Tuesday, June 2, 2009

On Raiding the Inarticulate

So here I am, in the middle way, having had twenty years—
Twenty years largely wasted, the years of l'entre deux guerres
Trying to use words, and every attempt
Is a wholly new start, and a different kind of failure
Because one has only learnt to get the better of words
For the thing one no longer has to say, or the way in which
One is no longer disposed to say it.  And so each venture
Is a new beginning, a raid on the inarticulate
With shabby equipment always deteriorating
In the general mess of imprecision of feeling,
Undisciplined squads of emotion.  And what there is to conquer
By strength and submission, has already been discovered
Once or twice, or several times, by men whom one cannot hope
To emulate—but there is no competition—
There is only the fight to recover what has been lost
And found and lost again and again: and now, under conditions
That seem unpropitious.  But perhaps neither gain nor loss.
For us, there is only the trying.  The rest is not our business.
T.S. Eliot
The Four Quartets—East Coker
1943–1944


The beginning of June marks the start of GOVERNINGWorks’s third month. The retirement of Associate Justice David Souter and the nomination of Federal Circuit Court Judge Sonia Sotomayor as Justice Souter’s replacement are among the noteworthy events to have occurred since GOVERNINGWorks began publication.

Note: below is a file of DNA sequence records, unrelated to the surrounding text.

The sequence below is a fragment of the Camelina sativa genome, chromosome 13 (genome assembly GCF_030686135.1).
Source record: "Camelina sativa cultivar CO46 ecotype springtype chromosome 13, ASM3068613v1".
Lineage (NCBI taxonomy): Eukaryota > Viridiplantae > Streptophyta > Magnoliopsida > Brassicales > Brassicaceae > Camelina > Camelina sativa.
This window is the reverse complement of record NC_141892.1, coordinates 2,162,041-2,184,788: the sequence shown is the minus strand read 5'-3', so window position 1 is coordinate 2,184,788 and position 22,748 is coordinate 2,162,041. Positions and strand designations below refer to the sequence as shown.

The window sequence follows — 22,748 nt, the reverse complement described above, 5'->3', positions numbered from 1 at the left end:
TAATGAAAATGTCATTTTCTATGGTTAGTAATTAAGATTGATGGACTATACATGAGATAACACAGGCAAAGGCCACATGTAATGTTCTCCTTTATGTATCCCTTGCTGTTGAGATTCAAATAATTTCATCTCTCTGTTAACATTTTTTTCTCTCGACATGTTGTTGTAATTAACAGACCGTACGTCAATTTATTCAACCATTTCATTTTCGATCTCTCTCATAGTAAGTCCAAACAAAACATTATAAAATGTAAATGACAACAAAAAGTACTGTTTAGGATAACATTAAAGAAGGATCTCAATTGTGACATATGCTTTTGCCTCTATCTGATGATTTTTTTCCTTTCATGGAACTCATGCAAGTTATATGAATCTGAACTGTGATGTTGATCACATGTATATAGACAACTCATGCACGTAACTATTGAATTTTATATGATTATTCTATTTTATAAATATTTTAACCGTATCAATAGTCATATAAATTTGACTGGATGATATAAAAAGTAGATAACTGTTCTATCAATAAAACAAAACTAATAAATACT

In addition to having to endure the divided and divisive political maneuvering it would seem we now must expect with a Supreme Court nomination, the politics of biography attends Judge Sotomayor. Her personal story is impressive. Her intermittent comments on the role elements of her biography play in her decision-making have added fuel to questions already arising about President Barack H. Obama’s use of “empathy” as a factor in his choice and the relationship of a nominee’s biography, jurisprudence and suitability to serve on the Supreme Court.

Biography is important. It is not destiny.

Hermeneutics—the study of interpretation, especially of Biblical texts—was the single most important challenge I faced in seminary. When I entered seminary, I began the study of religion, theology, history and law in a new way. I had studied these subjects in college. Seminary offered new breadth and depth, including Hermeneutics.

As a seminarian, my teachers (and the line of scholars and religious extending back in time) understood (“presupposed,” is the hermeneutical phrase) that I was to search myself along with books before me. I was expected (and taught) to question my faith and my life as I questioned the texts before me and the facts related to them.

Hermeneutics did not dominate my studies. I was not required to declaim my biography on entering the classroom, researching and writing and engaging my colleagues. I was not expected to generate a specific and unchanging answer to any specific or dispositive question. There is no necessary or static answer to the question of how biography, faith, understanding and action relate.

Rather, I was expected consciously to investigate and articulate factors relevant to belief, understanding and action.  Hermes, the son of Zeus and Maia, is the messenger, the interpreter. (Interestingly, he is also the god merchants, thieves and oratory. Make of that what you will.) Hermes flits among the gods and humanity interpreting what the gods are on about. But Hermes does not fix how or what we believe, understand or do. That is up to us.